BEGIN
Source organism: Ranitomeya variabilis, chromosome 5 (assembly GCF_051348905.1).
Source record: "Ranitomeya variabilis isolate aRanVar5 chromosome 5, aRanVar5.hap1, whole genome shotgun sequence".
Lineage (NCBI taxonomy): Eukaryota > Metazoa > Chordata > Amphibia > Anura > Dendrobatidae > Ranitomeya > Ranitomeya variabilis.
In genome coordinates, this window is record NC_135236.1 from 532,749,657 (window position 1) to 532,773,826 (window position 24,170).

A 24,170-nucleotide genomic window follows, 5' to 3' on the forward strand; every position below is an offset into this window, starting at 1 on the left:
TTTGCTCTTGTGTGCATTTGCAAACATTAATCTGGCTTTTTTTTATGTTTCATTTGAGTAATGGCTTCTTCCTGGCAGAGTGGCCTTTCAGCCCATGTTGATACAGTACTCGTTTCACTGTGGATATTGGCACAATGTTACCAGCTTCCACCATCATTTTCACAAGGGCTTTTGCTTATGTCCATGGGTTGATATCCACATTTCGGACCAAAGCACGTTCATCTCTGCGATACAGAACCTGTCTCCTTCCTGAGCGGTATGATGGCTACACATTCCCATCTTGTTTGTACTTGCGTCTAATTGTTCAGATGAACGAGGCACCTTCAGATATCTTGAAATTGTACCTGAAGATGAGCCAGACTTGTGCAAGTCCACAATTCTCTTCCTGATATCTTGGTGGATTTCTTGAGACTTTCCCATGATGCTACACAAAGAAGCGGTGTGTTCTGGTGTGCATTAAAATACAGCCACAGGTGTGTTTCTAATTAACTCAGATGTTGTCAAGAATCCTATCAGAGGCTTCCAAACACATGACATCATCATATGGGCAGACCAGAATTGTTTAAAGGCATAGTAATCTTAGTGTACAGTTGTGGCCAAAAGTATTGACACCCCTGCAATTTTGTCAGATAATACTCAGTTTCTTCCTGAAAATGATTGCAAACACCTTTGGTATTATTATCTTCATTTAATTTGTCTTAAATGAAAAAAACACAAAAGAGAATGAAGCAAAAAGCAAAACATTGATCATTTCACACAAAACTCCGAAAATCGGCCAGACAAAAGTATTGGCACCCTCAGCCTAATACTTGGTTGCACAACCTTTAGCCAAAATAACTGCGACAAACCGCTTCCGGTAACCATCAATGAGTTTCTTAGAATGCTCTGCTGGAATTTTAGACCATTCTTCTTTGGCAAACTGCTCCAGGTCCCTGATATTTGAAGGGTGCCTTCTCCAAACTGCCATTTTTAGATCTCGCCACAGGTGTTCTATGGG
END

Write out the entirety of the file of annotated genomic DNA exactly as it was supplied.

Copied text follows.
Source organism: Ranitomeya variabilis, chromosome 5 (assembly GCF_051348905.1).
Source record: "Ranitomeya variabilis isolate aRanVar5 chromosome 5, aRanVar5.hap1, whole genome shotgun sequence".
Lineage (NCBI taxonomy): Eukaryota > Metazoa > Chordata > Amphibia > Anura > Dendrobatidae > Ranitomeya > Ranitomeya variabilis.
In genome coordinates, this window is record NC_135236.1 from 532,749,657 (window position 1) to 532,773,826 (window position 24,170).

A 24,170-nucleotide genomic window follows, 5' to 3' on the forward strand; every position below is an offset into this window, starting at 1 on the left:
TTTGCTCTTGTGTGCATTTGCAAACATTAATCTGGCTTTTTTTTATGTTTCATTTGAGTAATGGCTTCTTCCTGGCAGAGTGGCCTTTCAGCCCATGTTGATACAGTACTCGTTTCACTGTGGATATTGGCACAATGTTACCAGCTTCCACCATCATTTTCACAAGGGCTTTTGCTTATGTCCATGGGTTGATATCCACATTTCGGACCAAAGCACGTTCATCTCTGCGATACAGAACCTGTCTCCTTCCTGAGCGGTATGATGGCTACACATTCCCATCTTGTTTGTACTTGCGTCTAATTGTTCAGATGAACGAGGCACCTTCAGATATCTTGAAATTGTACCTGAAGATGAGCCAGACTTGTGCAAGTCCACAATTCTCTTCCTGATATCTTGGTGGATTTCTTGAGACTTTCCCATGATGCTACACAAAGAAGCGGTGTGTTCTGGTGTGCATTAAAATACAGCCACAGGTGTGTTTCTAATTAACTCAGATGTTGTCAAGAATCCTATCAGAGGCTTCCAAACACATGACATCATCATATGGGCAGACCAGAATTGTTTAAAGGCATAGTAATCTTAGTGTACAGTTGTGGCCAAAAGTATTGACACCCCTGCAATTTTGTCAGATAATACTCAGTTTCTTCCTGAAAATGATTGCAAACACCTTTGGTATTATTATCTTCATTTAATTTGTCTTAAATGAAAAAAACACAAAAGAGAATGAAGCAAAAAGCAAAACATTGATCATTTCACACAAAACTCCGAAAATCGGCCAGACAAAAGTATTGGCACCCTCAGCCTAATACTTGGTTGCACAACCTTTAGCCAAAATAACTGCGACAAACCGCTTCCGGTAACCATCAATGAGTTTCTTAGAATGCTCTGCTGGAATTTTAGACCATTCTTCTTTGGCAAACTGCTCCAGGTCCCTGATATTTGAAGGGTGCCTTCTCCAAACTGCCATTTTTAGATCTCGCCACAGGTGTTCTATGGG